As mothers and women in agriculture, creating a broad impact in society was for many participants to inspire youth, other women, and especially young girls: “The kids in my CFA know that I’m a woman and that they can become farmers if they’re little girls. (…) I like that the girls know that their farmer is a female” (Elizabeth). Abby emphasized her role model for the future generation of female farmers: “A big thing with creating more young farmers and women farmers. Right now, we have more women farmers coming up (…). And I love it! And they’re actually the ones out there, milking the cow, raising the goats and the rabbits.” Others expressed their success as sowing the future of their young employees:
I feel that I’m successful because we’re training kids and most of the time, they go on to college. (…) That just makes us feel good that we’ve trained these kids and we’ve had a hand in their education and they’re going on to do bigger and brighter things.
“Gaining recognition and respect” as a farmer was important for women to attain success in agritourism. Many defined their success as being an expert in their respective fields. Charlotte, although young in age and new to small-stock farming, shared her pride: “Already I have people call me that want to start up their own meat business or whatever, or just have meat for the family, but they will call me and ask me (…) So just having that reputation. And if a chef out there needs meat they go, oh call.” Gaining recognition also entailed branding their farm and products (“If people know your name, even if it’s just regionally, if people recognize your name when they go to a restaurant that buys your food,” Scarlett) as well as earning the respect of other farmers and community members (“Having the respect of other farmers (…) If you work your butt off they acknowledge that. I enjoy that children [in my community] recognize me,” Elizabeth).
Participating women also conceptualized their agritourism success as securing the financial sustainability of the farm. Amelia, a retired school teacher, stated: “Can we start January 1 next year or is it going to be folded? And wanting to make the farm to be sustainable within itself, not that we’re having to supplement constantly.” Such financial stability meant not only to pay hired staff but also to cover their own earnings, as Abby who currently sustained her farm through her day-job: “To me [the farm] is my full-time job. I want to see a salary and I have no health insurance. I would like to see that business come up to be a full business and sustain my family, myself, and whoever I hire.” To achieve such financial stability, participants emphasized the importance of (1) avoiding debt: “We’ve always just paid for everything. We kind of like to not owe money to begin with, so we’ve paid for everything. What we’ve done is we upgrade as we have money,” (Anna) and (2) diversifying their revenue streams:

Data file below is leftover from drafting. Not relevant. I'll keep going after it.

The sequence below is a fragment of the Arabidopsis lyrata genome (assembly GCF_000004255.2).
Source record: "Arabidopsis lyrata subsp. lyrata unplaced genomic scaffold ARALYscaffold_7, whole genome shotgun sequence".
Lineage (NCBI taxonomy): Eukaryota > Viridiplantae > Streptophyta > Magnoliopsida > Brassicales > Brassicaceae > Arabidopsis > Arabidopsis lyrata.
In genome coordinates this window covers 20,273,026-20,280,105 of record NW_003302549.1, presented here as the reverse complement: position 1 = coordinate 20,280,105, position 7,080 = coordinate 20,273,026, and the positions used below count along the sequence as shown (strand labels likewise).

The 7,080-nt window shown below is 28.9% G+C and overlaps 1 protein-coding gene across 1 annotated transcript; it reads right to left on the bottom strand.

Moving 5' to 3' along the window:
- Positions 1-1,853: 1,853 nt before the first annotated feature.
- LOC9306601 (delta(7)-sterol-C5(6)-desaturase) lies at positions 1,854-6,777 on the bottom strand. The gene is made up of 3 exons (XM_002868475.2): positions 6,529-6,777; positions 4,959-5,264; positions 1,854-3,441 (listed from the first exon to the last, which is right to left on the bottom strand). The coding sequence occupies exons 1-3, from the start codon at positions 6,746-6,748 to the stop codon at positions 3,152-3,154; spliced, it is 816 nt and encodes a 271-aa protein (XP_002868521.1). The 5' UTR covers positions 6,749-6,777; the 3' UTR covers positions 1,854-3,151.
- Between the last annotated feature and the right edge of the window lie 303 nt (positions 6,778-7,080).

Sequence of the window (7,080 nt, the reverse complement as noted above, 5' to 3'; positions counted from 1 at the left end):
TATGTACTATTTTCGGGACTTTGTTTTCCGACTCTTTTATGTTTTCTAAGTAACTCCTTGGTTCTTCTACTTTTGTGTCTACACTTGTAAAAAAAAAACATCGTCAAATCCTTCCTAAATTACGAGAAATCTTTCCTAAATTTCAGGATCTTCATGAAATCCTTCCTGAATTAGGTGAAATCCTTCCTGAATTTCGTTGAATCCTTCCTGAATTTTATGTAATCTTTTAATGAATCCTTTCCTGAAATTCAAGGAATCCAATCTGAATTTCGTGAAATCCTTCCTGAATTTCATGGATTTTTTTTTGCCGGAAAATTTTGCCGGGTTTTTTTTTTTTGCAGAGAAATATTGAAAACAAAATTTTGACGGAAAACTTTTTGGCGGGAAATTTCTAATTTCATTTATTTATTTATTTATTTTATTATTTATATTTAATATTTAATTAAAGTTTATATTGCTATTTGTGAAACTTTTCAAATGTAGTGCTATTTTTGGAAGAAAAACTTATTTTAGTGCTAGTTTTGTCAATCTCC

Multiple revenue streams is so huge for a farmer. (…) So, if I lose the peaches, I still have my berry season. I’m going to have apples, I’m going to have grapes (…) Then, in addition, you have the group tours that come through and my different events (…) our bakery is another revenue stream. My apple cider is its own revenue stream here. So, we try as many as we can so the impact of loss of one is not a huge impact for the organization.
Pursuing happiness through their farm responsibilities was an important element of women’s self-defined success, even when farm work is more demanding than other responsibilities. Charlotte, a mother of two boys, described how she enjoyed farming despite the challenges this profession entails:
I got laid off five years ago and I decided I wanted to do something I want to do. This makes me happy to do. It’s not always happy. That’s when it’s flooding outside with rain. But it’s something I enjoy doing and I’ve had so many people ask me, why don’t you quit? (…) But I enjoy it. The happiness part of that is—I guess I should have put that on my success because—it makes me happy to do this. And I get satisfaction. I enjoy it even though it’s hard work.
Debating the work-life balance was a major focus during the participants’ discussions, although this paradigm took different directions. For some, work-life balance was important, so they explained the many strategies they were implementing to pursue it, such as outsourcing farm work (e.g., “I outsource my payroll. Anything I can outsource I do. But there’s certain things you are not able to outsource”, Luna) or seeking reliable people to help out at home (e.g., “I hope to be able to have someone more able to take care of him—find someone more dependable…and maybe be here more often”, Emma). However, others were very vocal about resisting the pressure to perfectly keep-up with competing work and home responsibilities: “The hardest part for me is getting the house cleaned up and all that stuff, and I’ve to quit trying to expect myself to do that. Yeah, just as little as I can do it, but that’s the last thing that gets attention” (Abby).
Perpetuating the farm was another aspect of women’s success, irrespective of being multi-generational or first-generation farmers. Abby, who farms with her husband on his seventh-generation family farm after it was left un-farmed by the previous generation, discussed the importance of keeping the property as a working farm: